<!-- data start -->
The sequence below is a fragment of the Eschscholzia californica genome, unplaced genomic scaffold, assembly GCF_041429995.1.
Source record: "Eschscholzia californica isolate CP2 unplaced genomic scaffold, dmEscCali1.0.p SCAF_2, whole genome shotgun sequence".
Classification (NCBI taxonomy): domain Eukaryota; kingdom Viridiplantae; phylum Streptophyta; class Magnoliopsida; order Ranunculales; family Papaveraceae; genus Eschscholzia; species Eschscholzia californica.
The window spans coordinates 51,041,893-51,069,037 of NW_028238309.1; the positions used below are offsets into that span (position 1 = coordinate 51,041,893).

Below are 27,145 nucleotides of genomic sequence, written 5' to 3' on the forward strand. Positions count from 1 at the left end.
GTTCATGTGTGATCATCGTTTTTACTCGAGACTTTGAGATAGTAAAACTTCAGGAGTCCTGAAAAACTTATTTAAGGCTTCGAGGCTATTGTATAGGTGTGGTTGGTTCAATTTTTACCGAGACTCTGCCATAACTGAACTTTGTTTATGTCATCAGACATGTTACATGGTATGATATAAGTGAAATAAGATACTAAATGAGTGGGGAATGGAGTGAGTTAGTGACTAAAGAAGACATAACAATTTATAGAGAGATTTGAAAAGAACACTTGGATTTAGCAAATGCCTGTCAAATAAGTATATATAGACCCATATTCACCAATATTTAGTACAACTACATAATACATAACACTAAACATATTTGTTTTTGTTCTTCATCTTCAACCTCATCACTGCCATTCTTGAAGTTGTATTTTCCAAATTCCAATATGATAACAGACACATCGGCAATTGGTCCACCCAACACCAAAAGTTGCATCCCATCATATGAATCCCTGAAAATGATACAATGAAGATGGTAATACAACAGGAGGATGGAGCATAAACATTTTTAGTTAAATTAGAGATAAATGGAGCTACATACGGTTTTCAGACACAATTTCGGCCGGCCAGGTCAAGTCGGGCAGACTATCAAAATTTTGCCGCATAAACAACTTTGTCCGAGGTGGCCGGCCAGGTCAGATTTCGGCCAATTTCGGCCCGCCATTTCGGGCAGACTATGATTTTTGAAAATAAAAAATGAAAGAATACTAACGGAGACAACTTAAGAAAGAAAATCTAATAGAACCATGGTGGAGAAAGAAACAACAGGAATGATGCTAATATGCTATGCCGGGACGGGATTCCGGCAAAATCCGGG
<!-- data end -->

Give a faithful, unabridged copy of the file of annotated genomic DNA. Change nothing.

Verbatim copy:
The sequence below is a fragment of the Eschscholzia californica genome, unplaced genomic scaffold, assembly GCF_041429995.1.
Source record: "Eschscholzia californica isolate CP2 unplaced genomic scaffold, dmEscCali1.0.p SCAF_2, whole genome shotgun sequence".
Classification (NCBI taxonomy): domain Eukaryota; kingdom Viridiplantae; phylum Streptophyta; class Magnoliopsida; order Ranunculales; family Papaveraceae; genus Eschscholzia; species Eschscholzia californica.
The window spans coordinates 51,041,893-51,069,037 of NW_028238309.1; the positions used below are offsets into that span (position 1 = coordinate 51,041,893).

Below are 27,145 nucleotides of genomic sequence, written 5' to 3' on the forward strand. Positions count from 1 at the left end.
GTTCATGTGTGATCATCGTTTTTACTCGAGACTTTGAGATAGTAAAACTTCAGGAGTCCTGAAAAACTTATTTAAGGCTTCGAGGCTATTGTATAGGTGTGGTTGGTTCAATTTTTACCGAGACTCTGCCATAACTGAACTTTGTTTATGTCATCAGACATGTTACATGGTATGATATAAGTGAAATAAGATACTAAATGAGTGGGGAATGGAGTGAGTTAGTGACTAAAGAAGACATAACAATTTATAGAGAGATTTGAAAAGAACACTTGGATTTAGCAAATGCCTGTCAAATAAGTATATATAGACCCATATTCACCAATATTTAGTACAACTACATAATACATAACACTAAACATATTTGTTTTTGTTCTTCATCTTCAACCTCATCACTGCCATTCTTGAAGTTGTATTTTCCAAATTCCAATATGATAACAGACACATCGGCAATTGGTCCACCCAACACCAAAAGTTGCATCCCATCATATGAATCCCTGAAAATGATACAATGAAGATGGTAATACAACAGGAGGATGGAGCATAAACATTTTTAGTTAAATTAGAGATAAATGGAGCTACATACGGTTTTCAGACACAATTTCGGCCGGCCAGGTCAAGTCGGGCAGACTATCAAAATTTTGCCGCATAAACAACTTTGTCCGAGGTGGCCGGCCAGGTCAGATTTCGGCCAATTTCGGCCCGCCATTTCGGGCAGACTATGATTTTTGAAAATAAAAAATGAAAGAATACTAACGGAGACAACTTAAGAAAGAAAATCTAATAGAACCATGGTGGAGAAAGAAACAACAGGAATGATGCTAATATGCTATGCCGGGACGGGATTCCGGCAAAATCCGGG